You don't need to make a big thing of it, but admitting you should have caught it is no bad thing. The best way to respond to this (internally or otherwise) is to admit responsibility and show you've tried to ensure it won't happen again:

My bad on this one I'm afraid - slipped through our testing nets as the x testing script doesn't cover y which caused the bug. I'm in the process of updating that script now so this shouldn't slip through in future iterations, and I'm in conversation with Bob who may also be able to catch this ahead of time via a unit test.

That sort of a response isn't overly apologetic, but to the point and gives the impression that you "get stuff done".

  • 2
    Exactly, what people more care about it how the issue will be avoided in the future. Commented Mar 14, 2019 at 8:55
  • 2
    +1 for this. There's no dishonour in missing a bug - it happens to everyone at some point. Telling them what you've learnt from it and how it'll be prevented in future can make you look good. Personally, I have a lot of respect for people who hold their hands up and own their mistakes.
    – dvniel
    Commented Mar 14, 2019 at 11:47

Taking responsibility for your mistakes shows a level of maturity that is good to have, both personally and professionally. It is definitely a characteristic that stands out more with consistent use, so don't just do it today and expect consistent returns for years to come. Yes, own your mistakes. No blame means don't point fingers. It means human mistakes can and should be understood. Not that you aren't supposed to acknowledge that you personally goofed.

That is internally. Customer facing personnel should handle statements that go out to the public consumer. There is more to consider there. The face of the company, legal liability in admitting fault, etc...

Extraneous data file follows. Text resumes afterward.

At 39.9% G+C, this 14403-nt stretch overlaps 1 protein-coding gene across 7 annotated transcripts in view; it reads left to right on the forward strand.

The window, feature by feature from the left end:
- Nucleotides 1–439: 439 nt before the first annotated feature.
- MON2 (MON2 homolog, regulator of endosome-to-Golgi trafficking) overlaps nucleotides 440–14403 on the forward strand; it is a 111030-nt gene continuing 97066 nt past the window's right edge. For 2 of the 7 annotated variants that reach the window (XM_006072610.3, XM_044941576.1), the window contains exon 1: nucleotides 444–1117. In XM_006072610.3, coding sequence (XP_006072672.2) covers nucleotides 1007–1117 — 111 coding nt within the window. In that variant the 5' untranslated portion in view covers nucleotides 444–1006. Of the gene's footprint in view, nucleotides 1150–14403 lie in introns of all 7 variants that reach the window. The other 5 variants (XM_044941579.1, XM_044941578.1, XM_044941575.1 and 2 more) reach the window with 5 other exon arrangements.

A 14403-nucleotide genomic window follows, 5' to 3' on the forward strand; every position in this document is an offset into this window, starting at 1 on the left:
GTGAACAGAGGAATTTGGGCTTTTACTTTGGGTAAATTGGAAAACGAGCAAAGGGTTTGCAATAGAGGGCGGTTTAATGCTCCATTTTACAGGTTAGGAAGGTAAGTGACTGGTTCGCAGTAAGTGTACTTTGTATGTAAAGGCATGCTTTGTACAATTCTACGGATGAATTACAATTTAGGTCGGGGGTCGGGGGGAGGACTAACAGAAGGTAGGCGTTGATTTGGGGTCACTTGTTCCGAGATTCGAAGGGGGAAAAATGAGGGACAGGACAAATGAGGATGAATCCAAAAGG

Yes, please own your mistake. A no-blame culture doesn't mean you can't take responsibility for your own mistakes.

I work for a company which also has a "no-blame" culture. This implies that if something bad happens, the first thing we do is "mitigate the effects". Then we fix the cause. And afterwards, we write a document explaining what went wrong, how did we notice it went wrong, which steps were taken, and offer suggestions how to avoid that in the future. And we make this document available to everyone (we've an internal website to search those documents).

But while we don't blame (notice that all steps describe above are focused on "what happened" not on "who's responsible"), we still value owning up to mistakes. The person who made the mistake is going to be one of the more valuable people to fix it -- they're the one most familiar with the code. Owning but not blaming also helps in getting bugs fixed as soon as possible.